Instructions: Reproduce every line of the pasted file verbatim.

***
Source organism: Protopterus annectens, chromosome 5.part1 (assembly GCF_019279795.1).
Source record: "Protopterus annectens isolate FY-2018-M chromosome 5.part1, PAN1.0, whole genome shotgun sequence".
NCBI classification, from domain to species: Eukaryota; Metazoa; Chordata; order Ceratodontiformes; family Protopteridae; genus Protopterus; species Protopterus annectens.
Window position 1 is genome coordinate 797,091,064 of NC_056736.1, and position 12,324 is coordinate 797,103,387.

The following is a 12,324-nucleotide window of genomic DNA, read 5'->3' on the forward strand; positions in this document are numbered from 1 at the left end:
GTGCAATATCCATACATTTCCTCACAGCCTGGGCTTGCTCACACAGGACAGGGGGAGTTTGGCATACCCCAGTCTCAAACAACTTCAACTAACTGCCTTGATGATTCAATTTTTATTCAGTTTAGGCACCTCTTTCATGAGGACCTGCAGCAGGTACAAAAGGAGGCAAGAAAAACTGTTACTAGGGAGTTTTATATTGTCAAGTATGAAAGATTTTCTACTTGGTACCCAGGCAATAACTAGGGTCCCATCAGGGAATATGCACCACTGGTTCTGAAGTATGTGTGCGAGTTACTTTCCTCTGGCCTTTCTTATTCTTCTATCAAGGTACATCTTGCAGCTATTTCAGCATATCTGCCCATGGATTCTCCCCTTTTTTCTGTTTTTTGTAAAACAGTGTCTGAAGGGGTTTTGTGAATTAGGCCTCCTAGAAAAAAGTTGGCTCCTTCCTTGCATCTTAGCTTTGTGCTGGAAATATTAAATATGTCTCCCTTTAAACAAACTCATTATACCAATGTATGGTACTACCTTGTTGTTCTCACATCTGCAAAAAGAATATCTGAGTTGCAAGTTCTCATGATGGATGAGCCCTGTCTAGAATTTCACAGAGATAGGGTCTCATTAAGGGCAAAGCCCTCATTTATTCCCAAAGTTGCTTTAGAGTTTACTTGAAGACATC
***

Source organism: Protopterus annectens, chromosome 5.part1 (assembly GCF_019279795.1).
Source record: "Protopterus annectens isolate FY-2018-M chromosome 5.part1, PAN1.0, whole genome shotgun sequence".
NCBI classification, from domain to species: Eukaryota; Metazoa; Chordata; order Ceratodontiformes; family Protopteridae; genus Protopterus; species Protopterus annectens.
Window position 1 is genome coordinate 797,091,064 of NC_056736.1, and position 12,324 is coordinate 797,103,387.

The following is a 12,324-nucleotide window of genomic DNA, read 5'->3' on the forward strand; positions in this document are numbered from 1 at the left end:
GTGCAATATCCATACATTTCCTCACAGCCTGGGCTTGCTCACACAGGACAGGGGGAGTTTGGCATACCCCAGTCTCAAACAACTTCAACTAACTGCCTTGATGATTCAATTTTTATTCAGTTTAGGCACCTCTTTCATGAGGACCTGCAGCAGGTACAAAAGGAGGCAAGAAAAACTGTTACTAGGGAGTTTTATATTGTCAAGTATGAAAGATTTTCTACTTGGTACCCAGGCAATAACTAGGGTCCCATCAGGGAATATGCACCACTGGTTCTGAAGTATGTGTGCGAGTTACTTTCCTCTGGCCTTTCTTATTCTTCTATCAAGGTACATCTTGCAGCTATTTCAGCATATCTGCCCATGGATTCTCCCCTTTTTTCTGTTTTTTGTAAAACAGTGTCTGAAGGGGTTTTGTGAATTAGGCCTCCTAGAAAAAAGTTGGCTCCTTCCTTGCATCTTAGCTTTGTGCTGGAAATATTAAATATGTCTCCCTTTAAACAAACTCATTATACCAATGTATGGTACTACCTTGTTGTTCTCACATCTGCAAAAAGAATATCTGAGTTGCAAGTTCTCATGATGGATGAGCCCTGTCTAGAATTTCACAGAGATAGGGTCTCATTAAGGGCAAAGCCCTCATTTATTCCCAAAGTTGCTTTAGAGTTTACTTGAAGACATC